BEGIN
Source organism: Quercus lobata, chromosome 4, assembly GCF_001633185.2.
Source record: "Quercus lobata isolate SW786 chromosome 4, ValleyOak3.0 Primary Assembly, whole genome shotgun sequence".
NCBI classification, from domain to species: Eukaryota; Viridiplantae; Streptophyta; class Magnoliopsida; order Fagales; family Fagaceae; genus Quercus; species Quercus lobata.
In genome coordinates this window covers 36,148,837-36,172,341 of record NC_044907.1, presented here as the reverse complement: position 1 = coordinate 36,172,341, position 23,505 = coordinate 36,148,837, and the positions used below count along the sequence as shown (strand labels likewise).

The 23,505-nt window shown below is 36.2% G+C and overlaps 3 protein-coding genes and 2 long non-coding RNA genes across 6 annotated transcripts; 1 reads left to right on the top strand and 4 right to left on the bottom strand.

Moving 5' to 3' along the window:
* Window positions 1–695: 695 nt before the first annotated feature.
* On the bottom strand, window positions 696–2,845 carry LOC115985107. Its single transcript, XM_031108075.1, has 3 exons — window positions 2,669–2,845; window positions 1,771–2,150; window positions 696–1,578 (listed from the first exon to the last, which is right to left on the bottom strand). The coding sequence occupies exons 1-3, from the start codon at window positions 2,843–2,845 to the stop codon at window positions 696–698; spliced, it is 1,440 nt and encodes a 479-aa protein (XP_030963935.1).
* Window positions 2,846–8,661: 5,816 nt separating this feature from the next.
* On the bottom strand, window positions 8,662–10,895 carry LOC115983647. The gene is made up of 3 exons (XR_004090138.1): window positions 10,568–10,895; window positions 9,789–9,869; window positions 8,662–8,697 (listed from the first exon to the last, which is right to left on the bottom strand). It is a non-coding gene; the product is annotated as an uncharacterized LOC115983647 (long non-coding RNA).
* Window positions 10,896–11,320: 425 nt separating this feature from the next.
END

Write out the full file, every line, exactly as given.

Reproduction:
Source organism: Quercus lobata, chromosome 4, assembly GCF_001633185.2.
Source record: "Quercus lobata isolate SW786 chromosome 4, ValleyOak3.0 Primary Assembly, whole genome shotgun sequence".
NCBI classification, from domain to species: Eukaryota; Viridiplantae; Streptophyta; class Magnoliopsida; order Fagales; family Fagaceae; genus Quercus; species Quercus lobata.
In genome coordinates this window covers 36,148,837-36,172,341 of record NC_044907.1, presented here as the reverse complement: position 1 = coordinate 36,172,341, position 23,505 = coordinate 36,148,837, and the positions used below count along the sequence as shown (strand labels likewise).

The 23,505-nt window shown below is 36.2% G+C and overlaps 3 protein-coding genes and 2 long non-coding RNA genes across 6 annotated transcripts; 1 reads left to right on the top strand and 4 right to left on the bottom strand.

Moving 5' to 3' along the window:
* Window positions 1–695: 695 nt before the first annotated feature.
* On the bottom strand, window positions 696–2,845 carry LOC115985107. Its single transcript, XM_031108075.1, has 3 exons — window positions 2,669–2,845; window positions 1,771–2,150; window positions 696–1,578 (listed from the first exon to the last, which is right to left on the bottom strand). The coding sequence occupies exons 1-3, from the start codon at window positions 2,843–2,845 to the stop codon at window positions 696–698; spliced, it is 1,440 nt and encodes a 479-aa protein (XP_030963935.1).
* Window positions 2,846–8,661: 5,816 nt separating this feature from the next.
* On the bottom strand, window positions 8,662–10,895 carry LOC115983647. The gene is made up of 3 exons (XR_004090138.1): window positions 10,568–10,895; window positions 9,789–9,869; window positions 8,662–8,697 (listed from the first exon to the last, which is right to left on the bottom strand). It is a non-coding gene; the product is annotated as an uncharacterized LOC115983647 (long non-coding RNA).
* Window positions 10,896–11,320: 425 nt separating this feature from the next.